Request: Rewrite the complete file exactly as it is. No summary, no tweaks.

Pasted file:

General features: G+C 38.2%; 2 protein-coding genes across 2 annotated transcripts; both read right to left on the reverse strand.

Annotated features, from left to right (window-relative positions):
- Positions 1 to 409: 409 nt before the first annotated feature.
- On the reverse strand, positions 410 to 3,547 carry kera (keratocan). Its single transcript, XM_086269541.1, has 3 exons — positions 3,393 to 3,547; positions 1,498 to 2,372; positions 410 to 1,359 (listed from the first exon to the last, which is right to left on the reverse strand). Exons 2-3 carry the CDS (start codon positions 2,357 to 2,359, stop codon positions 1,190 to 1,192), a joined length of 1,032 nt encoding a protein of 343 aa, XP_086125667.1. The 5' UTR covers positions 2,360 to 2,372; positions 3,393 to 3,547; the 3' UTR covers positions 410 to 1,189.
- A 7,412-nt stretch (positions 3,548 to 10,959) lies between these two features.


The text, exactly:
General features: G+C 38.2%; 2 protein-coding genes across 2 annotated transcripts; both read right to left on the reverse strand.

Annotated features, from left to right (window-relative positions):
- Positions 1 to 409: 409 nt before the first annotated feature.
- On the reverse strand, positions 410 to 3,547 carry kera (keratocan). Its single transcript, XM_086269541.1, has 3 exons — positions 3,393 to 3,547; positions 1,498 to 2,372; positions 410 to 1,359 (listed from the first exon to the last, which is right to left on the reverse strand). Exons 2-3 carry the CDS (start codon positions 2,357 to 2,359, stop codon positions 1,190 to 1,192), a joined length of 1,032 nt encoding a protein of 343 aa, XP_086125667.1. The 5' UTR covers positions 2,360 to 2,372; positions 3,393 to 3,547; the 3' UTR covers positions 410 to 1,189.
- A 7,412-nt stretch (positions 3,548 to 10,959) lies between these two features.